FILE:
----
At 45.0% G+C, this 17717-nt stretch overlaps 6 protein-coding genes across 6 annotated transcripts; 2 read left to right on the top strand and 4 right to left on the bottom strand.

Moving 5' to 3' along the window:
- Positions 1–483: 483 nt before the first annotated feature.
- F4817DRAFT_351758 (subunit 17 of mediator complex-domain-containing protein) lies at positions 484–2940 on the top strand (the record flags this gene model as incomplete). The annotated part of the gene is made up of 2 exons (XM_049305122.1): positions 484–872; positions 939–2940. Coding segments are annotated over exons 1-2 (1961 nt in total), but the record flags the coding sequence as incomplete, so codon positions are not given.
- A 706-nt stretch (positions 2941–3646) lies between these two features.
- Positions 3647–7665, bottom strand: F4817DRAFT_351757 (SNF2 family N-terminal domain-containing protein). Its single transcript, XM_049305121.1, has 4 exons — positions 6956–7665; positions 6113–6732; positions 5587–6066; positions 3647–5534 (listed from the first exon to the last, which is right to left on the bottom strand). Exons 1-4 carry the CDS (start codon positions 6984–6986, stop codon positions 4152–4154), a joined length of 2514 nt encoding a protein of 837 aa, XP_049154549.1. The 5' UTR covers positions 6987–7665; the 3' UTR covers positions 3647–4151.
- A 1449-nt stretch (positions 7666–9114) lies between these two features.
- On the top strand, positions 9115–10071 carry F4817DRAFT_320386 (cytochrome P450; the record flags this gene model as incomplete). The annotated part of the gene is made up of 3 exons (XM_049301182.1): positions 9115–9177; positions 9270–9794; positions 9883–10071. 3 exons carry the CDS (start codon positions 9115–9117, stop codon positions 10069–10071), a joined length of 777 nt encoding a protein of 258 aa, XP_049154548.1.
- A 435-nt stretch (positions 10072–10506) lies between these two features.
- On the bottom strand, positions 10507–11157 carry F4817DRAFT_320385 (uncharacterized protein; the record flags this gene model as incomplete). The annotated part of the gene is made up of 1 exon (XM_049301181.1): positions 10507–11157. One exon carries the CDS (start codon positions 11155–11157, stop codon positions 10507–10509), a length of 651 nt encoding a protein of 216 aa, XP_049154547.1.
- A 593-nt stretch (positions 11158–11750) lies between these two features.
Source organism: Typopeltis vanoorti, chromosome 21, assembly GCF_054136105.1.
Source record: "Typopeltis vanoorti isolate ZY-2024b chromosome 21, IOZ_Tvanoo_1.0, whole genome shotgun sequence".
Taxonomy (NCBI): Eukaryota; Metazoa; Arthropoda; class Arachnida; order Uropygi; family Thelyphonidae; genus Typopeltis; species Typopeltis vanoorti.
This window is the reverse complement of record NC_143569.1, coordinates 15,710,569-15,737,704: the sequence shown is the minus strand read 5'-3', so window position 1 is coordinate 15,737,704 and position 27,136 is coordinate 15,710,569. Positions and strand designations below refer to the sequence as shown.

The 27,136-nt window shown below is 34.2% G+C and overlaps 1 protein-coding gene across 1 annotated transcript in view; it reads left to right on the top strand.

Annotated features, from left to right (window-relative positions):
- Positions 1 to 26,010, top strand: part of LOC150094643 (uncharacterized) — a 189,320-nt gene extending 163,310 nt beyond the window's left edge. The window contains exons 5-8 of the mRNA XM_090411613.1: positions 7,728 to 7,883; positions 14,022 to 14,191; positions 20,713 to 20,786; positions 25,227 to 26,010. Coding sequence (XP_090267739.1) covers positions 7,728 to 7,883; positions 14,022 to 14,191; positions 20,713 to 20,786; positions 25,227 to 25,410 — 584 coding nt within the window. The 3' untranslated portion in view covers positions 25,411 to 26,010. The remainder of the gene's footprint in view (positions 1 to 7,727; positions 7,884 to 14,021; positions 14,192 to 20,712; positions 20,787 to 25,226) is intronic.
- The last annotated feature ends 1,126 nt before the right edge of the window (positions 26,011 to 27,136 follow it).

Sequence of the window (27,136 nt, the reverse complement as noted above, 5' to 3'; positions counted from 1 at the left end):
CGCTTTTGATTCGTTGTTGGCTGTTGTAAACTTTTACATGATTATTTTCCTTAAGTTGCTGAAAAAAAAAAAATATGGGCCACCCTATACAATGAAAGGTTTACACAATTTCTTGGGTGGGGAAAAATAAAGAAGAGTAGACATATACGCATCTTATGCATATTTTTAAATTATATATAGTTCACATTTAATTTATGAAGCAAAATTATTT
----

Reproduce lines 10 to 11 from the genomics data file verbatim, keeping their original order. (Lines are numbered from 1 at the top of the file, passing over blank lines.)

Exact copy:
- On the bottom strand, positions 10507–11157 carry F4817DRAFT_320385 (uncharacterized protein; the record flags this gene model as incomplete). The annotated part of the gene is made up of 1 exon (XM_049301181.1): positions 10507–11157. One exon carries the CDS (start codon positions 11155–11157, stop codon positions 10507–10509), a length of 651 nt encoding a protein of 216 aa, XP_049154547.1.
- A 593-nt stretch (positions 11158–11750) lies between these two features.